In Vreeland, etc. v. Ferrer, etc., et al., the Florida Supreme Court recently upheld the state’s “dangerous instrumentality” doctrine, finding that the nearly century old principle of law imposes vicarious liability for negligence on airplane owners, even where the plane is not within the owner’s immediate control or possession at the time of a crash. The Court also made clear that this doctrine is preempted by federal law only in limited circumstances.

Established by the court in Anderson v. So. Cotton Oil Co., 74 So. 975, 978 (Fla. 1917), the dangerous instrumentality doctrine is a Florida common law principle that imposes liability on the owner of an instrumentality that is “peculiarly dangerous in its operation” for injuries caused by the instrumentality’s negligent operation by anyone who uses it with the owner’s consent. The doctrine was first applied to aircraft in 1951. See Fire Insurance Co. v. Harrison, 190 F.2d 726 (5th Cir. 1951).

Danny Ferrer entered into a one year lease of an airplane from Aerolease of America, Inc. (Aerolease) in 2004. During the lease period, the plane crashed shortly after taking off from an airport in Lakeland. The pilot, Donald Palas, and his passenger, Jose Martinez, were killed in the crash. Ferrer was not on the plane when it crashed.

Plaintiff John K. Vreeland, in his capacity as the Martinez estate’s administrator, filed a wrongful death action against Aerolease, claiming that Aerolease: a) was liable and responsible for Palas’ negligence in his operation and inspection of the aircraft; b) negligently performed inspections and maintenance on the plane prior to leasing it, leaving it in a defective condition that directly contributed to the crash; and c) published false information concerning the condition of the aircraft, which Ferrer relied upon.

The trial court granted Aerolease’s summary judgment motion, ruling that although the dangerous instrumentality doctrine applies to the owner or lessor of an aircraft, the doctrine is preempted by 49 U.S.C. § 44112. This federal law provides that the owner or lessor of an aircraft is liable for injuries resulting from the negligent operation of the plane “on land or water” only for injuries caused while the aircraft is in possession of the owner, lessor or a secured party. On appeal, the Second District affirmed the trial court’s decision regarding vicarious liability.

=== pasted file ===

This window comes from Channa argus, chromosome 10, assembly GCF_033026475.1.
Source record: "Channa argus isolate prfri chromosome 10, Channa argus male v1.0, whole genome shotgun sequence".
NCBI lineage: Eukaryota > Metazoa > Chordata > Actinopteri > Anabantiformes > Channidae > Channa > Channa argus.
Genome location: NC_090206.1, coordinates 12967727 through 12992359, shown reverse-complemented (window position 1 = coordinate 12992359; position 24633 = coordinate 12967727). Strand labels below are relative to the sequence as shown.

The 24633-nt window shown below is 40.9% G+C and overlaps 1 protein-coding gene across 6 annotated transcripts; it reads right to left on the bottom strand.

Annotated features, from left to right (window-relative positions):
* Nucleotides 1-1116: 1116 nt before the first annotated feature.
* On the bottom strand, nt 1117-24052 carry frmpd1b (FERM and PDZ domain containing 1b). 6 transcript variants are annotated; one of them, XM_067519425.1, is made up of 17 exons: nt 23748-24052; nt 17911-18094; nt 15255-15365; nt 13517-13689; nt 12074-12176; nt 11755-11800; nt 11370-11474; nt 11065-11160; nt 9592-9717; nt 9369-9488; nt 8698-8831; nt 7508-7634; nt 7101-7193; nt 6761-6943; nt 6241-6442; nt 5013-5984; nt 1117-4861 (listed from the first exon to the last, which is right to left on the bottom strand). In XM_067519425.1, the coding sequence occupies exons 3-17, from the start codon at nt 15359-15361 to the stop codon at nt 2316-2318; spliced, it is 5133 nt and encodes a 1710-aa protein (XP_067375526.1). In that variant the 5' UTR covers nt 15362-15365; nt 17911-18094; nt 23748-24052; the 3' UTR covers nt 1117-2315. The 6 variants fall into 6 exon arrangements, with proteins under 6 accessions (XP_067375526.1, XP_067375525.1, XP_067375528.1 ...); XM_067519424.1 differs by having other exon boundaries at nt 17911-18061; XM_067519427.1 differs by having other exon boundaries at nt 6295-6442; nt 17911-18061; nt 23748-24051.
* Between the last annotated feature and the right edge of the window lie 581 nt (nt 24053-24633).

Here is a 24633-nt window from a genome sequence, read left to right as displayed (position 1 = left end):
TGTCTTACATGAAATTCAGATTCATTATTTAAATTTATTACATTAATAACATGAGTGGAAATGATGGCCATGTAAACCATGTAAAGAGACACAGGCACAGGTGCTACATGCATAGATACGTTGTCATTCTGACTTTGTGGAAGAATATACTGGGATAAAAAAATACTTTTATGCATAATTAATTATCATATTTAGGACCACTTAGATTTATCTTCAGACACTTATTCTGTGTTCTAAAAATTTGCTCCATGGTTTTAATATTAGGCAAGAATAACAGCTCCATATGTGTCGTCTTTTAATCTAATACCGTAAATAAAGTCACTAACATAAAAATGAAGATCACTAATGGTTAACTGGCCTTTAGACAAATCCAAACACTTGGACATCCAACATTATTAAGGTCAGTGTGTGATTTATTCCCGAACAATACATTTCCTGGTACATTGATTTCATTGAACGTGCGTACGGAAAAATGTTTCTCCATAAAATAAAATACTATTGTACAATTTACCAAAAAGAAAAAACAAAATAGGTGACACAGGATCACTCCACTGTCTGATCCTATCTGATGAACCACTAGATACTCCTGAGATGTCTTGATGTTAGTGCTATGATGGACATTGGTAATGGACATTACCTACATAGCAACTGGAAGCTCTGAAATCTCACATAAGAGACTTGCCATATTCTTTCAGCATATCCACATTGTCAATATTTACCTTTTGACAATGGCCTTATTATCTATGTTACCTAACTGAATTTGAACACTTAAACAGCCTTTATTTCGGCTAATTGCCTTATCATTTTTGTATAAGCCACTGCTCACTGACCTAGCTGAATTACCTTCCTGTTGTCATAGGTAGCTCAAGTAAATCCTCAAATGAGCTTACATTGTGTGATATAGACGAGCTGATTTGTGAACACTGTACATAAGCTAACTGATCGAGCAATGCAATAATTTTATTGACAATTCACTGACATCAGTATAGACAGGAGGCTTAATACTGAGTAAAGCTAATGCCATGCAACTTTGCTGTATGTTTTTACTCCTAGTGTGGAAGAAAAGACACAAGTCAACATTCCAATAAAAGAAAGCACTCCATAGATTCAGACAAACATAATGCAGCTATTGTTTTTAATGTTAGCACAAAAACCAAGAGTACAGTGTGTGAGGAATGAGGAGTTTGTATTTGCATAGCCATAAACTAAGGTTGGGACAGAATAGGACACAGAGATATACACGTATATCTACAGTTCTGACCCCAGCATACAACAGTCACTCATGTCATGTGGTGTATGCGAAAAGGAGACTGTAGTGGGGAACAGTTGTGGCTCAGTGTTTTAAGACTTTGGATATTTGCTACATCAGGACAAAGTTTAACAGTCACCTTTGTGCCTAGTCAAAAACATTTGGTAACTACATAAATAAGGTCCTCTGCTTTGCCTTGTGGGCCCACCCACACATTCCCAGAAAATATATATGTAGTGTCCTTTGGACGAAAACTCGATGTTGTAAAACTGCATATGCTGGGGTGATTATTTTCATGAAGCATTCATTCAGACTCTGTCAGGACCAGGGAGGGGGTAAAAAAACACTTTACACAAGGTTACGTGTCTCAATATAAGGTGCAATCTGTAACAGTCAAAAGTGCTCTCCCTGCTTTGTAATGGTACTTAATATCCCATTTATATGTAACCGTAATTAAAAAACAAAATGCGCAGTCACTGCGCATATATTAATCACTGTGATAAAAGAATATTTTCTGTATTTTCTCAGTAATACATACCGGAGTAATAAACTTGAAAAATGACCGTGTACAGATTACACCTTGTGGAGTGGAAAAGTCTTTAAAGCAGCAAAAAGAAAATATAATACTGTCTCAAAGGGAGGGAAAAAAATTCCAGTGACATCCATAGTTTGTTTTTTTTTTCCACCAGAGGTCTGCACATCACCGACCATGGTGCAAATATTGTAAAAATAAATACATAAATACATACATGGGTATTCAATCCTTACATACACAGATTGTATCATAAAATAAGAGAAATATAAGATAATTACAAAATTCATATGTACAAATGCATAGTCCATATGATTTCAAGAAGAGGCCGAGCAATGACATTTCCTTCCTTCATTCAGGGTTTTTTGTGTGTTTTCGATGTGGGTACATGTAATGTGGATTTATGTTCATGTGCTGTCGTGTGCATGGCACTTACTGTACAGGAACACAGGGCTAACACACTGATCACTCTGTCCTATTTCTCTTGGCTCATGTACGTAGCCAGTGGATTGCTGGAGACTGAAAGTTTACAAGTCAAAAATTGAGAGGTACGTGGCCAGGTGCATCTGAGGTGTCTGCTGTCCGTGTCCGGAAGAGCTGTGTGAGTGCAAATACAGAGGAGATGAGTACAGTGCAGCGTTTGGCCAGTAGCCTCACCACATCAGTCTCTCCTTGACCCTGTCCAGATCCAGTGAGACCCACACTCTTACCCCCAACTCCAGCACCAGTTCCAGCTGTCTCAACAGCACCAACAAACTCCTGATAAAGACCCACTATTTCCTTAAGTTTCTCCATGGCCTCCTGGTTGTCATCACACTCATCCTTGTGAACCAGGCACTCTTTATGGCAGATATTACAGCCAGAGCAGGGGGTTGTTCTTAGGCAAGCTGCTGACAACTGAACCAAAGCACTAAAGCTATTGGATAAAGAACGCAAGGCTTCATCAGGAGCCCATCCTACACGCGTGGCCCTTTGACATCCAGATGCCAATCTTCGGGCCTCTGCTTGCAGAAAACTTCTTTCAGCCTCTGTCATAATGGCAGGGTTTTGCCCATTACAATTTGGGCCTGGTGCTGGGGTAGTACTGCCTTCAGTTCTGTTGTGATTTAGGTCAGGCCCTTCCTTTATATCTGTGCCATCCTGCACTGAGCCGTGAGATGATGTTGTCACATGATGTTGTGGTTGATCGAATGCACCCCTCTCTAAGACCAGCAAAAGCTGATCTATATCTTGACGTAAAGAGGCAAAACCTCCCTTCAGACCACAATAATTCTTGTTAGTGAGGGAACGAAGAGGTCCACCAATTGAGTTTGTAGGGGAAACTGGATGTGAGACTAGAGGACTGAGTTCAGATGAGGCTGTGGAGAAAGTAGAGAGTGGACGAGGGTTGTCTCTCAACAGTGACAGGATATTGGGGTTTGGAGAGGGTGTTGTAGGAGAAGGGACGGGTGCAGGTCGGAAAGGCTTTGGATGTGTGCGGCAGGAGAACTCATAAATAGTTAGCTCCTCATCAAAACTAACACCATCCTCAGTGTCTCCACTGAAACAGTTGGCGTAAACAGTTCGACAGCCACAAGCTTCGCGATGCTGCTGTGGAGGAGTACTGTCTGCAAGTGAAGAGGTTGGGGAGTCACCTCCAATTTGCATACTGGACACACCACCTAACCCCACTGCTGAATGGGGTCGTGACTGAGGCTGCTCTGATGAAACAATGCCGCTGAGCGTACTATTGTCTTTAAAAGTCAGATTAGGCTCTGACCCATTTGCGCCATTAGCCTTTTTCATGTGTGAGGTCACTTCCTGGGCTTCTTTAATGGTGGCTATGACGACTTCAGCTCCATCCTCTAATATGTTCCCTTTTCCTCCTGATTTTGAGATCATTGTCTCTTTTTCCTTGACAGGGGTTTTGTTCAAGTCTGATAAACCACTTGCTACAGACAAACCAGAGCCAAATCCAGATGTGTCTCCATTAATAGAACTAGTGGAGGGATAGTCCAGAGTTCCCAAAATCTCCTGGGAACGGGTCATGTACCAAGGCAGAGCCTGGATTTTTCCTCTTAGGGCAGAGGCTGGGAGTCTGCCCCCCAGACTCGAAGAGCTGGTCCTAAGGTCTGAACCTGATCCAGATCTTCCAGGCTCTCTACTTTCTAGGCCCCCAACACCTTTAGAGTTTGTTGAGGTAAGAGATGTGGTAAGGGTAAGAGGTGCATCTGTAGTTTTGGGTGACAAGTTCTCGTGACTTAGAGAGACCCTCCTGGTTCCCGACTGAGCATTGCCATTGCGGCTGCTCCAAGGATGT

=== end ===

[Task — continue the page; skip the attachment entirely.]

Upon further review, the state supreme court quashed the Second District’s decision, ruling that the dangerous instrumentality doctrine is not preempted by § 44112. Specifically, after sifting through myriad judicial interpretations of the statute by judges in states across the country, the court determined that the use of the phrases “on land or water” and “on the surface of the earth” in § 44112 indicate that its limitation on liability “only applies to death, injury or damage that is caused to people or property that are physically on the ground or in the water.”

The court further reasoned that the statute applies only to individuals injured and property damaged while underneath the aircraft during its flight, ascent or descent. Thus, the court ruled that “because the death of Martinez occurred while he was a passenger in a plane that crashed – not on the ground beneath the plane – the wrongful death action filed by Vreeland is not preempted by section 44112.” The court remanded the case for proceedings consistent with this ruling.

The South Florida airplane accident lawyers at Anidjar & Levine pride ourselves in responsive, diligent, and cost-effective representation. If you or a loved one were involved in an aviation accident in south Florida, please take advantage of a free consultation offered by the personal injury attorneys at Anidjar & Levine. You can contact the firm’s Fort Lauderdale offices at (800) 747-3733, or submit an on-line “Contact Us” form.

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